Live action/animation crossover features are not a new thing. Even a cursory look at the best known hybrids – like the 2D animation/live action crossovers Mary Poppins, Bedknobs and Broomsticks, Who Framed Roger Rabbit and the stop motion/live action crossovers like King Kong and Ray Harryhausen’s films – suggest that animation and live action have shared the screen successfully for a long time.
More recently, with the advent of CGI and the widespread use of digital special effects, live action/animation crossovers (LOTR, Avatar, Alice in Wonderland, Life of Pi) have become more prevalent and more profitable.
At the same time, the lines between live action and animation have become more blurred. Live action directors like Steven Spielberg, Gore Verbinski and Guillermo del Toro have moved successfully into animation and animators like Brad Bird, Tim Burton and Andrew Stanton have moved the other way.
And more and more, the craft and knowledge from live action is being fed into animation features. WALL·E and How to Train Your Dragon benefited enormously from the input of live action cinematographer Roger Deacons. And with Rango, Gore Verbinski aspired to make an animated feature using live action knowledge and ended up with a unique photorealistic look (as if shot on location), which helped win the film an Oscar for Best Animation Feature Film.
With this blurring of the lines between live action and animation, what does the future hold? In terms of awards – are these films animation, are they live action or do they fall between the cracks? What opportunities do future animation projects hold for traditional live action roles like cinematography and production design? And can animation skills and live action skills be translated, transferred and combined to make better movies?
Stuart Sumida, a Professor of Biology at California State University, is the world’s foremost consultant on animal movement for animated films. He has worked on over 50 animated and CG/effects films including Beauty and the Beast, The Lion King, Tarzan, Reign of Fire, The Chronicles of Narnia, Ratatouille, Bolt, Kung Fu Panda, Tangled, How to Train Your Dragon and Life of Pi.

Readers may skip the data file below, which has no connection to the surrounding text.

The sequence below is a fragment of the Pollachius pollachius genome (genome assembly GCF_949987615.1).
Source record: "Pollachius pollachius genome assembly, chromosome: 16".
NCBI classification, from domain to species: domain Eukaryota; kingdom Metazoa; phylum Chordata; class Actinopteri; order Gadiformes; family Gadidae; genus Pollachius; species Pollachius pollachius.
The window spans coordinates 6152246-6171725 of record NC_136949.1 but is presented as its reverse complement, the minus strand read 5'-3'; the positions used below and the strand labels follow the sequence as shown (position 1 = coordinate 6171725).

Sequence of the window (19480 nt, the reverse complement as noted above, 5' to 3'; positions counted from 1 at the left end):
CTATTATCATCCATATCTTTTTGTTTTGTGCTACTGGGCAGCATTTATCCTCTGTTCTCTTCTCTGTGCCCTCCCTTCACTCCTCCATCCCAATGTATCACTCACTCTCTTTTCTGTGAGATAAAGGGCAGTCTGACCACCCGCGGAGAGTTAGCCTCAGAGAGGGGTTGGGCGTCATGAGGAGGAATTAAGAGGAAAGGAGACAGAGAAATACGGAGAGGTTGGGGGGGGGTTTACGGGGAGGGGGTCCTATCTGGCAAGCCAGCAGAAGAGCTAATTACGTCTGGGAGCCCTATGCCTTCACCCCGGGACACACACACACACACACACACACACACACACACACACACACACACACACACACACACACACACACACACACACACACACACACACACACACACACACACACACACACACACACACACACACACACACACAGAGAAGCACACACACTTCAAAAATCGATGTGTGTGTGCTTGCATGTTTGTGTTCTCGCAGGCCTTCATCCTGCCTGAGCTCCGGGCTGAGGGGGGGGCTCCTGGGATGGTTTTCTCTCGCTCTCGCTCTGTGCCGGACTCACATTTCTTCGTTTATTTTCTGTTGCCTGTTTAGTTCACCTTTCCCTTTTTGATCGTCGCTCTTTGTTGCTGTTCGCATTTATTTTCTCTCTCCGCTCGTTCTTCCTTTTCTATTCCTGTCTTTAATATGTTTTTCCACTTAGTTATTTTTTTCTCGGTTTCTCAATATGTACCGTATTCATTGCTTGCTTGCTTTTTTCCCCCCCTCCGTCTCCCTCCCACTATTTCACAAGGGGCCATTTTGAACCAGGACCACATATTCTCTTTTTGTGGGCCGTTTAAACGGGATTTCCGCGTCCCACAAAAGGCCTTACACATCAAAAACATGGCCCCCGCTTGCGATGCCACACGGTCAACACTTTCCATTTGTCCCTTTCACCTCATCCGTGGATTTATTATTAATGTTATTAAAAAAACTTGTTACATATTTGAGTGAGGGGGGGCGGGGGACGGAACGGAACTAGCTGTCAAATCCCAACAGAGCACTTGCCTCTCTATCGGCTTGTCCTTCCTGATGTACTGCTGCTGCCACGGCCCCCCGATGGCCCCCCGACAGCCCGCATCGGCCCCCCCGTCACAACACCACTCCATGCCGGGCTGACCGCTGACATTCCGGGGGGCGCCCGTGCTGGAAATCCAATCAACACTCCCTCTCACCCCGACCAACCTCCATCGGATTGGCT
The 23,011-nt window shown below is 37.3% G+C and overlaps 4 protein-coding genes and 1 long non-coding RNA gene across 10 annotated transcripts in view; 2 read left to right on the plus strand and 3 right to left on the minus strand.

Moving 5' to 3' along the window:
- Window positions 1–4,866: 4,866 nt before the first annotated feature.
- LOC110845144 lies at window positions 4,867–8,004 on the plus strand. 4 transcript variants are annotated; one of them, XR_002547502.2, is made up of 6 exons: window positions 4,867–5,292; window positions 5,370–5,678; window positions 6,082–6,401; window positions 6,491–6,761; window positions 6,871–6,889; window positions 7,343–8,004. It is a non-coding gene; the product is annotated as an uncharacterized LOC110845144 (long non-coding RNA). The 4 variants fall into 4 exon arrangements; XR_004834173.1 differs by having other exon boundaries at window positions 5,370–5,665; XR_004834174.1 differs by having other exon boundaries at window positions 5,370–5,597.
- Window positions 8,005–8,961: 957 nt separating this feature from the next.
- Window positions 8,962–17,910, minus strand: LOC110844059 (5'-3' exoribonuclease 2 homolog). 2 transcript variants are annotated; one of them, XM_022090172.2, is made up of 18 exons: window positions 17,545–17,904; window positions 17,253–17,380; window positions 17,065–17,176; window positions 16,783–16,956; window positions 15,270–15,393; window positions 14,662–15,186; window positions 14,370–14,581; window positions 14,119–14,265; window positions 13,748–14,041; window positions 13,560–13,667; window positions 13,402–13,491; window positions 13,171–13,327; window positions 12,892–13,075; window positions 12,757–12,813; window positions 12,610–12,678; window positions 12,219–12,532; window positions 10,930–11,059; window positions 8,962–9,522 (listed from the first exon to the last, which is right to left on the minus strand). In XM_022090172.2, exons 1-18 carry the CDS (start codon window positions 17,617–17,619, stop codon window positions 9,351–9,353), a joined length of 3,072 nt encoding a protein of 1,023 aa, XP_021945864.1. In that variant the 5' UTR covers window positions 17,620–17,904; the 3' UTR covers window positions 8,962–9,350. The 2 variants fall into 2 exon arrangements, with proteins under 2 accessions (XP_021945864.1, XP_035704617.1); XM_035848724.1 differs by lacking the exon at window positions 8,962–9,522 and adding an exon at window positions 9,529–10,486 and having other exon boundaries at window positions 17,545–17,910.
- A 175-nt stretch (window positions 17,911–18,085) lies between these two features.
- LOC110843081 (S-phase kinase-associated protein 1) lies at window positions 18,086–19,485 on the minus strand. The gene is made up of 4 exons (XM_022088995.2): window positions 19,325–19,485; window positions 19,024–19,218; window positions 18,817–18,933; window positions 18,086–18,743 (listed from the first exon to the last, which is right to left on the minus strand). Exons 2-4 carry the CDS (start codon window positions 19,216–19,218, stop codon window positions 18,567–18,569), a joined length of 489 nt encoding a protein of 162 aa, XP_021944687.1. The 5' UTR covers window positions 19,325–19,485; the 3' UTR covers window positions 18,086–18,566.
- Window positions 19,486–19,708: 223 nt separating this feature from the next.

Fergal Reilly is a director for Sony Pictures Digital Productions and Sony Pictures Animation. He began his career as a story/concept artist for Walt Disney Pictures, Warner Bros, and Sony/Columbia Pictures. His credits include The Iron Giant, Spiderman 2, Stuart Little, Open Season, The Smurfs, Hotel Transylvania and Cloudy With A Chance of Meatballs. As a Director at Sony, he is currently developing a number of projects including an adaptation of the comic book property Chickenhare. He is also consulting on a number of other hybrid shows in various stages of production such as Smurfs 2 and the upcoming Oz The Great and Powerful.
Simon Kay has worked in the animation/games/vfx industry for over 10 years. He’s currently a Motion Capture Supervisor with renowned vfx company Double Negative in the UK. His film credits include Superman: Man of Steel, Total Recall, John Carter of Mars, Paul, Iron Man 2 and Angels and Demons.
Ciaran Crowley has worked as a visual effects artist for almost 15 years. His film credits include some of the most visually impressive blockbusters of recent times including Stardust, The Bourne Ultimatum, Inception, Iron Man 2, 2012, Scott Pilgrim vs the World, Batman Begins and The Dark Knight.
This JDIFF event has been organised in conjunction with Gareth Lee, Irish School of Animation at Ballyfermot College of Further Education and with the support of the Irish Film Board.